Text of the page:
Allison Greene-Sands
Robert R. Greene Sands

17: Cross-Cultural Competence as a Critical Enabler for
Security Force Assistance Missions
Amy Alrich

18: Raumschach Negotiations
Colonel Stefan Eisen (USAF, Retired)

19: Diversity and Cross-cultural Competence
Kizzy Parks
Christoper Butts
Bianca Trejo
Daniel P. McDonald

Cross-Cultural Competence for a Twenty-First-Century Military: Culture, the Flipside of COIN is a must-read for anyone engaged in national security efforts, especially for those in the military. This book provides readers with a comprehensive understanding of how and why cross-cultural competence has become critical for both national security and international stability—and what can be done to build this capability in the Force. As thought-leaders in the cross-cultural challenges affecting today’s military, Drs. Robert Greene Sands and Allison Greene-Sands have compiled the most cutting-edge work from operators, researchers, and educators that advance our collective understanding of the human capabilities necessary for success in contemporary warfare, international stability, and sustainable peace.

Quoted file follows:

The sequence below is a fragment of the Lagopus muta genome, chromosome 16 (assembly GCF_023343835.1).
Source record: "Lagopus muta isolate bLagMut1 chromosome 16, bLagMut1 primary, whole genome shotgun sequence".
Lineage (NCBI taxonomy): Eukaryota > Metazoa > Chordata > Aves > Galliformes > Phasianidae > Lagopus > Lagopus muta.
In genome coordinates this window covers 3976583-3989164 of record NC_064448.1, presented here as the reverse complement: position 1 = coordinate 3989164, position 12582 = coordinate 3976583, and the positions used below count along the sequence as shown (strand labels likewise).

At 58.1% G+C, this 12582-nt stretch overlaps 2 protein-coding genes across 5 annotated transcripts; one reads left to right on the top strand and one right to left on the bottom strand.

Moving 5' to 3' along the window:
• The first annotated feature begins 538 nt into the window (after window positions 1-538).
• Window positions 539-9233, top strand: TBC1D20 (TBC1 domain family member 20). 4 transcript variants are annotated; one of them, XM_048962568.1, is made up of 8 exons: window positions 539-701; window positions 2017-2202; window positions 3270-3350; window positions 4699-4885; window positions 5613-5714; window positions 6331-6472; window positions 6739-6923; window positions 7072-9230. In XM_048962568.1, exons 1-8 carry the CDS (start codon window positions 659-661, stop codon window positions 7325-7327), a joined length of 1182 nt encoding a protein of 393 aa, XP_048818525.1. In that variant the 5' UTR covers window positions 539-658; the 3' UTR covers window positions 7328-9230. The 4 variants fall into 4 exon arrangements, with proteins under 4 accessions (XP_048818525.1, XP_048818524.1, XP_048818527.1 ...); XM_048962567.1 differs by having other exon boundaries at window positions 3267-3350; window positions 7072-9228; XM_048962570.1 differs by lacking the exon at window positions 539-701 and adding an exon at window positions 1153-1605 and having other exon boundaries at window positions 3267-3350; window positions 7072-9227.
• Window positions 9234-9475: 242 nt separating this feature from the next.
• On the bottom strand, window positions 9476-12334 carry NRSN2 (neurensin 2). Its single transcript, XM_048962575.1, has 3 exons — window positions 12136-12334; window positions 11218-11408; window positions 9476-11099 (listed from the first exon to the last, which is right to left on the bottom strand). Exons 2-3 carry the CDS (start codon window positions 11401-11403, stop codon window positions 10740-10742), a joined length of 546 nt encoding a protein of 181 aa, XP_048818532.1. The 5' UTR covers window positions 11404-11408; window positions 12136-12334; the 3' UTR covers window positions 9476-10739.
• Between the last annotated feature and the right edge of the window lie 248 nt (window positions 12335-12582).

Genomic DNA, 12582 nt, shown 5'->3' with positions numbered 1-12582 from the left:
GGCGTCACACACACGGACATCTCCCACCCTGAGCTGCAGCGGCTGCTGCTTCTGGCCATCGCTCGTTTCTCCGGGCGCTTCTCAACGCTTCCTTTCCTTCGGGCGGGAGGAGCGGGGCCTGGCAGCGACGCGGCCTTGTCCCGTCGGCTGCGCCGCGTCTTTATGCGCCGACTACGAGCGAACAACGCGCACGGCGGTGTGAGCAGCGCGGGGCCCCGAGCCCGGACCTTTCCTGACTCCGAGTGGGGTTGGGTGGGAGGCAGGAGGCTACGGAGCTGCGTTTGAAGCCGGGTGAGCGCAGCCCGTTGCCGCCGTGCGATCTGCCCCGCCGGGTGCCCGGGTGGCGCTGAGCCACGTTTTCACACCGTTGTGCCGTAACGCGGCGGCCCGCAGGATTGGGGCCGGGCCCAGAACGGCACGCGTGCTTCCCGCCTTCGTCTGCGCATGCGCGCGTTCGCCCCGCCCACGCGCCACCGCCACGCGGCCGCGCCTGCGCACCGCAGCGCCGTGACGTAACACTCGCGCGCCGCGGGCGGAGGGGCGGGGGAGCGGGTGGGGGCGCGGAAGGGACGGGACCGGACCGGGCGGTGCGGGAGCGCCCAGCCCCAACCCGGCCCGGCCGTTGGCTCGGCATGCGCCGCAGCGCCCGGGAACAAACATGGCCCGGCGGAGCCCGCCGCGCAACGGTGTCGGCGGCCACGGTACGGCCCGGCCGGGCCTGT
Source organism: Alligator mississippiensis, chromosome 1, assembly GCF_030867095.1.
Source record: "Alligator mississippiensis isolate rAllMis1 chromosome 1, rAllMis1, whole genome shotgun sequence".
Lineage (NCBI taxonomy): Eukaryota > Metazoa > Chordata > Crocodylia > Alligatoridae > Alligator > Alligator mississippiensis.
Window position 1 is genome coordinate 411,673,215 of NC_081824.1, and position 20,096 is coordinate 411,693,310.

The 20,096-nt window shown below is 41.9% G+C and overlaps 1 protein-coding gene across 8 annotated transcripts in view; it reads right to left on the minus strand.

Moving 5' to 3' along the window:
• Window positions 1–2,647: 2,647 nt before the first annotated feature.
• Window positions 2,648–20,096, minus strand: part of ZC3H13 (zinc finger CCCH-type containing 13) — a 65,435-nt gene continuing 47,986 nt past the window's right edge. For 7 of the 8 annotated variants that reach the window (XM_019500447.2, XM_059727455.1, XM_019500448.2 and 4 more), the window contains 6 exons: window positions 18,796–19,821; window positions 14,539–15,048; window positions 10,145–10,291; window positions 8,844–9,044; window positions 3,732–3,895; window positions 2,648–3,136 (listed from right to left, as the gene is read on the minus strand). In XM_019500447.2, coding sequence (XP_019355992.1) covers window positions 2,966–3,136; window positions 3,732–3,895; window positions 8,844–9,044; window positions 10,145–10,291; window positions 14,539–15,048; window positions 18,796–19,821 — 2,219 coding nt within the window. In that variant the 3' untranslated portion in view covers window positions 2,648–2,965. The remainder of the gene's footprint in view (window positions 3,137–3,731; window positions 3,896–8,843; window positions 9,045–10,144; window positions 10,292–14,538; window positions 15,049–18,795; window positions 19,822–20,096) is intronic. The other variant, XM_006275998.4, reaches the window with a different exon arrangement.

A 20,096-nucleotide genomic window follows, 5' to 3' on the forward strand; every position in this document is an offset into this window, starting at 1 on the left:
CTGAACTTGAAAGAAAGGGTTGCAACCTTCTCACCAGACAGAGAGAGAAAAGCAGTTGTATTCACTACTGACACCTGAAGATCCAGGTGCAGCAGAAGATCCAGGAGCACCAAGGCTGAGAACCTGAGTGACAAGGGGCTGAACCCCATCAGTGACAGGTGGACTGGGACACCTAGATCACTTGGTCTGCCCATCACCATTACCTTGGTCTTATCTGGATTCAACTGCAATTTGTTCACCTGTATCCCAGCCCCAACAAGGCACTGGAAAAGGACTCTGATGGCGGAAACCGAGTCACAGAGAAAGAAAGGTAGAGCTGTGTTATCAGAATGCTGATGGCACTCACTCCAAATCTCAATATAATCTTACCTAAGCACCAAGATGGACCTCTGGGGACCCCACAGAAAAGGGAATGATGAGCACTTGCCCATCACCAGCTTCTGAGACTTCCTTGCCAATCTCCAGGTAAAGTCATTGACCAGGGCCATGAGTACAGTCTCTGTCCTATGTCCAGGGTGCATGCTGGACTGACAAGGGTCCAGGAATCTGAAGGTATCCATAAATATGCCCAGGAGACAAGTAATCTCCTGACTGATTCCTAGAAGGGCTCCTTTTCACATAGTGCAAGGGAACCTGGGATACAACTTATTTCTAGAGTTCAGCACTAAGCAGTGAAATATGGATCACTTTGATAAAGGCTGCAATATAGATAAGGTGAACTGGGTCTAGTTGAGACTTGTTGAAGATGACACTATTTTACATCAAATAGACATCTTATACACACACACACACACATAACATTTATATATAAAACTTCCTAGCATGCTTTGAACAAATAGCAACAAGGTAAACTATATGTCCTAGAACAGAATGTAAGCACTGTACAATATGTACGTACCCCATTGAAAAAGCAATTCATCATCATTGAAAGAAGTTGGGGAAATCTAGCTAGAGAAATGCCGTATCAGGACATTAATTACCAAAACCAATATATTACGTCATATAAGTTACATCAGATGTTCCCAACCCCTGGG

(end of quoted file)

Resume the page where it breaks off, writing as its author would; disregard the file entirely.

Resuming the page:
Paula Caligiuri, Northeastern University

In bringing together scholars and specialists from a wide range of organizational settings—from academia to the armed forces, in both governmental and non-governmental settings—Allison and Robert Greene Sands have captured the rich diversity of both knowledge bases and practical applications that are essential for successful cross-cultural competence in a twenty-first -century military.
Scott McGinnis, Defense Language Institute

These writings on cross-cultural competence are prescient, timely, and absolutely a necessary read. They bring what we know and need to know about ourselves and others into context and clarity.
Tom Haines, Defense Intelligence Agency